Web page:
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9 Tips for Running a 'Tween' Company

  • 9 Tips for Running a 'Tween' Company-

    Always Keep Improving the Culture

    Every company has a culture and, as a company grows up and takes on the awesome responsibility of more customers, partners and employees, the original culture needs to grow up along with that process. Let me tell you, culture is hard to change – especially if you don't differentiate between the good culture and the bad culture, because there are both. When you hear comments like ‘we have always done it that way’ or ‘great idea, but you won't convince the bosses,’ this might indicate bad culture and you should take steps to isolate it through new processes, peer-supplied alternatives or prioritization changes. Faster than you think, the bad culture will begin to recede.
    — Art Landro, CEO of Sencha

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9 Tips for Running a 'Tween' Company

  • 1 | 2 | 3 | 4 | 5 | 6 | 7 | 8 | 9 | 10 | 11
  • 9 Tips for Running a 'Tween' Company-9

    Always Keep Improving the Culture

    Every company has a culture and, as a company grows up and takes on the awesome responsibility of more customers, partners and employees, the original culture needs to grow up along with that process. Let me tell you, culture is hard to change – especially if you don't differentiate between the good culture and the bad culture, because there are both. When you hear comments like ‘we have always done it that way’ or ‘great idea, but you won't convince the bosses,’ this might indicate bad culture and you should take steps to isolate it through new processes, peer-supplied alternatives or prioritization changes. Faster than you think, the bad culture will begin to recede.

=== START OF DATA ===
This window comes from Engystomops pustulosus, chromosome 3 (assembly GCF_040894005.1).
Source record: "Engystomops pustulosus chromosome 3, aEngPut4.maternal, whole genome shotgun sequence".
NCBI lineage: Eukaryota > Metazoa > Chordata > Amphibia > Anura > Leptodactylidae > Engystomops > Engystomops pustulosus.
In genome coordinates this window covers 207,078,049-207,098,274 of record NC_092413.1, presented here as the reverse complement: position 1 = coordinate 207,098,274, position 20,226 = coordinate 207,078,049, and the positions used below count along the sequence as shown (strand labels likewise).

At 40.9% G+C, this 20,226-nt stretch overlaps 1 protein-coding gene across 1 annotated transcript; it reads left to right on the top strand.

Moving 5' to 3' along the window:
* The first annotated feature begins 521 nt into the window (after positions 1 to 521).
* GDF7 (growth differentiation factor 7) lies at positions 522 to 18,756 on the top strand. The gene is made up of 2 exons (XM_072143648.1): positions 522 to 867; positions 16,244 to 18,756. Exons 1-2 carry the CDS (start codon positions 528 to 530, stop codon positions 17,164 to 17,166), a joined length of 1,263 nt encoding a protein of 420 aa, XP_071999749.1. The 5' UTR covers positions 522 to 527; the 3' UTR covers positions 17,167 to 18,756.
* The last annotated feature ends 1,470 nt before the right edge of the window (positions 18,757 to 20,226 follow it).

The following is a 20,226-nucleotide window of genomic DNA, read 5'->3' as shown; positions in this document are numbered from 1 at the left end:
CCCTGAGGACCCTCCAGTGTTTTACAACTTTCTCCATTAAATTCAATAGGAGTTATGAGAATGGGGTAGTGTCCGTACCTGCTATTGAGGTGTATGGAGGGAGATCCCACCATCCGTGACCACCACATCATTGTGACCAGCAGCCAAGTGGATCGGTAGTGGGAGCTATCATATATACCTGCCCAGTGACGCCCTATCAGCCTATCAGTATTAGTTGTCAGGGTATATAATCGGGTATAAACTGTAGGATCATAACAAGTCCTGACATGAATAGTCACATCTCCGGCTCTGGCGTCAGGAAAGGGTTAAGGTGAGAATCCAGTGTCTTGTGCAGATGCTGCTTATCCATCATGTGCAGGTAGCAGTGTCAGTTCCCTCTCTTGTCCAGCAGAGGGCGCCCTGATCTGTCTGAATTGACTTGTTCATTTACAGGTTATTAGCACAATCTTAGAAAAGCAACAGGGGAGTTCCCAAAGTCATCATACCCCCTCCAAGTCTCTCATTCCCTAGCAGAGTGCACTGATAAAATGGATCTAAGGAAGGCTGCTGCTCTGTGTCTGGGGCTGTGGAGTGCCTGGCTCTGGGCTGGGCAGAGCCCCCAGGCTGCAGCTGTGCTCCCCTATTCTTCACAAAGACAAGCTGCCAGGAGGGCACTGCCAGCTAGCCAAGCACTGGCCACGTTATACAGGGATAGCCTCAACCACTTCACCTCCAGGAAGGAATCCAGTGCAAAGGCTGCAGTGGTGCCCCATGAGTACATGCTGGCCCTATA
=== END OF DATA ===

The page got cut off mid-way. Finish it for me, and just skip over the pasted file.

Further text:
— Art Landro, CEO of Sencha

Entrepreneurs and leadership teams have challenges and obstacles that are unique to each phase of a business lifecycle. As an entrepreneur and/or key leader in a startup or growth company, you have to be flexible in your thinking and adapt your strategy as you progress the business. As a company grows, different strategies and approaches are required; for example, moving from initial market penetration to what is required to achieve growth or retain market share.

Sumo Logic CEO Ramin Sayar has his own unique view on the stage that comes after the initial startup phase,

"This is a strange, yet exciting stage of a business lifecycle — I call it the 'tween' stage. We don't have the carefree attitude of a startup or the secure feelings of a more mature, late stage company ready for IPO (a teenager) — we are in the middle and have our own challenges and opportunities as a company in this stage."

In this slideshow, Ramin and two other CEOs, Charles Ramsey of Sauce Labs, and Art Landro of Sencha, share their views and tips with other entrepreneurs and companies falling within this "in between" stage in the business lifecycle.